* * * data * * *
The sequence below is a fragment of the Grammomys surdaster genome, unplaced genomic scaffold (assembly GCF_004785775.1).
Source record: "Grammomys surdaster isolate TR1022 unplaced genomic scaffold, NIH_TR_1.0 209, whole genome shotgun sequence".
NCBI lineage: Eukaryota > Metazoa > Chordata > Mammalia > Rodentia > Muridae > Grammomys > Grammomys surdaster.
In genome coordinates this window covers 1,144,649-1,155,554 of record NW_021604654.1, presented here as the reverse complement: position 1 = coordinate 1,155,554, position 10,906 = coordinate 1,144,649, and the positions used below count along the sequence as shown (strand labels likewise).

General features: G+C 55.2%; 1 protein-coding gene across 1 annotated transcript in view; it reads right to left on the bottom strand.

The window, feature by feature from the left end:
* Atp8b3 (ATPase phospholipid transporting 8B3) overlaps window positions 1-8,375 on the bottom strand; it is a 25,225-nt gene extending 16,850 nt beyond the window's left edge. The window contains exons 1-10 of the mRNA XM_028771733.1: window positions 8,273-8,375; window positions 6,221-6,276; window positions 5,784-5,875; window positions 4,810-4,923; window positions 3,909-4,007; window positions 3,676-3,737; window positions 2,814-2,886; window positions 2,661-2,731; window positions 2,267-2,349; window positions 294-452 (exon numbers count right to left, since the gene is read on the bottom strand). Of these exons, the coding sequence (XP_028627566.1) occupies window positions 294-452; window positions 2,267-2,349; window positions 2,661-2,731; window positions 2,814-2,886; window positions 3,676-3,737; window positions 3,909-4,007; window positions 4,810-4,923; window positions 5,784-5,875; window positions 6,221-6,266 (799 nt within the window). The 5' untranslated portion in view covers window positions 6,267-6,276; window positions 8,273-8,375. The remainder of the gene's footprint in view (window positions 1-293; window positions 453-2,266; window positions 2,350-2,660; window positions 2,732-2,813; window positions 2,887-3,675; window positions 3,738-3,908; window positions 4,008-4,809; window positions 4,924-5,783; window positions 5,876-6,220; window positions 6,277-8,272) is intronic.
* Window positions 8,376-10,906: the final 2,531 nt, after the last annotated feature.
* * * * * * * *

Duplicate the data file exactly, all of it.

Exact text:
The sequence below is a fragment of the Grammomys surdaster genome, unplaced genomic scaffold (assembly GCF_004785775.1).
Source record: "Grammomys surdaster isolate TR1022 unplaced genomic scaffold, NIH_TR_1.0 209, whole genome shotgun sequence".
NCBI lineage: Eukaryota > Metazoa > Chordata > Mammalia > Rodentia > Muridae > Grammomys > Grammomys surdaster.
In genome coordinates this window covers 1,144,649-1,155,554 of record NW_021604654.1, presented here as the reverse complement: position 1 = coordinate 1,155,554, position 10,906 = coordinate 1,144,649, and the positions used below count along the sequence as shown (strand labels likewise).

General features: G+C 55.2%; 1 protein-coding gene across 1 annotated transcript in view; it reads right to left on the bottom strand.

The window, feature by feature from the left end:
* Atp8b3 (ATPase phospholipid transporting 8B3) overlaps window positions 1-8,375 on the bottom strand; it is a 25,225-nt gene extending 16,850 nt beyond the window's left edge. The window contains exons 1-10 of the mRNA XM_028771733.1: window positions 8,273-8,375; window positions 6,221-6,276; window positions 5,784-5,875; window positions 4,810-4,923; window positions 3,909-4,007; window positions 3,676-3,737; window positions 2,814-2,886; window positions 2,661-2,731; window positions 2,267-2,349; window positions 294-452 (exon numbers count right to left, since the gene is read on the bottom strand). Of these exons, the coding sequence (XP_028627566.1) occupies window positions 294-452; window positions 2,267-2,349; window positions 2,661-2,731; window positions 2,814-2,886; window positions 3,676-3,737; window positions 3,909-4,007; window positions 4,810-4,923; window positions 5,784-5,875; window positions 6,221-6,266 (799 nt within the window). The 5' untranslated portion in view covers window positions 6,267-6,276; window positions 8,273-8,375. The remainder of the gene's footprint in view (window positions 1-293; window positions 453-2,266; window positions 2,350-2,660; window positions 2,732-2,813; window positions 2,887-3,675; window positions 3,738-3,908; window positions 4,008-4,809; window positions 4,924-5,783; window positions 5,876-6,220; window positions 6,277-8,272) is intronic.
* Window positions 8,376-10,906: the final 2,531 nt, after the last annotated feature.